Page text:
Dakin Not Spooked by Black Cat Superstitions

by Lee Chambers

Onyx, a 1 year-old kitty at our Springfield Adoption Center, is seeking someone to love.  Read more about him here

Halloween is in the air, and it brings the sights of the season; spooky decorations that include ghosts, monsters and black cats.  While it’s easy to understand the scare factor of the undead, people often wonder how black cats landed in such eerie company.  Centuries-old superstitions and folklore viewed black cats as evil omens and companions to witches.  Even today, there are people who feel they are suspicious or unattractive for any number of reasons.

Others worry a great deal about their safety, especially at Halloween.  People fear that black cats will be mishandled or worse, or adopted from shelters as a living decoration, then abandoned when the season ends.  Here at Dakin, we’ve been asked a few times over the years why we won’t temporarily suspend black cat adoptions at this time of year to protect our feline friends.

“We recognize that people are concerned,” says Dakin’s Executive Director Carmine DiCenso.  “This is something that animal welfare industry professionals have been looking at for years, and there’s no evidence that indicates these animals will be put in harm’s way.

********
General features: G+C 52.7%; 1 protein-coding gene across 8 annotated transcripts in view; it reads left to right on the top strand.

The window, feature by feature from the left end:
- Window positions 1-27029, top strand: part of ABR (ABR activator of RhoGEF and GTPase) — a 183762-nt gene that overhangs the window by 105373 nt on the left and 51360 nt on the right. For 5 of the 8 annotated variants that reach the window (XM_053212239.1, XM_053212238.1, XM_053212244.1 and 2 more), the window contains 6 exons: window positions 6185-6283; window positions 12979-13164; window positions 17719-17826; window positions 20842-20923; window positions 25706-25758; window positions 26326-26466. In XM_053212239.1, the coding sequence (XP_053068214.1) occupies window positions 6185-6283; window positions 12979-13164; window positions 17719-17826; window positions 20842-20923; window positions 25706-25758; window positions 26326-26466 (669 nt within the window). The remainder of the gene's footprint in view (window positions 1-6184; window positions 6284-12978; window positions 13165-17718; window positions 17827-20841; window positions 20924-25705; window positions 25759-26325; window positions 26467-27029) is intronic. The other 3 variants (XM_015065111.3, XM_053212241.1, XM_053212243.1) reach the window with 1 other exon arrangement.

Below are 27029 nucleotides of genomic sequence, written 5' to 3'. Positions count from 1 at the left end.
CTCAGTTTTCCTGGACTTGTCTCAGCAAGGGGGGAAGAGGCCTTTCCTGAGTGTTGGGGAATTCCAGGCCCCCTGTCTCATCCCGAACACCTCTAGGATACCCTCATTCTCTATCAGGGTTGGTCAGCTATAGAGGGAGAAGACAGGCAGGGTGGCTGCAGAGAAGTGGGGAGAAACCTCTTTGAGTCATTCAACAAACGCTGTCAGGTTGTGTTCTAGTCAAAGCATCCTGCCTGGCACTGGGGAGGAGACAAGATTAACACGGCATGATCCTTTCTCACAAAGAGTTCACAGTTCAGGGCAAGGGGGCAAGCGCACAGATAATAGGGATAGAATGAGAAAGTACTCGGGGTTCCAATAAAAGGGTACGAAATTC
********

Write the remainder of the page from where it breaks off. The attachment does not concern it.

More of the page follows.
“That’s why we don’t remove black cats from the adoption floor in October,” he continues.  “We don’t feel they’re at risk, and it’s extremely important that no animal on our adoption floor miss an opportunity to connect with a potential adopter.  Plus, when someone wants to adopt, they have a one-on-one conversation with our animal resource counselors, pay an adoption fee and provide contact information.  At Dakin, our founding belief is that people are intrinsically good and will make good choices for their pets when treated with understanding and provided with proper information and resources.  We stand by that principle.”

The history of black cat folklore is long and complicated.  Centuries ago, western cultures believed black cats to be evil omens, or to actually be shape-shifting witches.  When the Pilgrims arrived in Plymouth, their devotion to the bible led them to consider black cats as companions to witches, and anyone caught with one would be severely punished or even killed.  Even now, most of Europe considers the black cat to be a symbol of bad luck, particularly if they cross the path in front of someone, which is considered an omen of misfortune or death.

As it turns out, there are some countries that consider them to be lucky, at least some of the time.  In Germany, a black cat crossing a person’s path from right to left is considered a bad omen, but from left to right the opposite is true.  Scottish lore holds that a black cat’s arrival to the home signifies prosperity, and most of the United Kingdom overall considers it good luck to have a black cat cross your path.

Here at Dakin, we think all cats bring good luck…especially to adopters!

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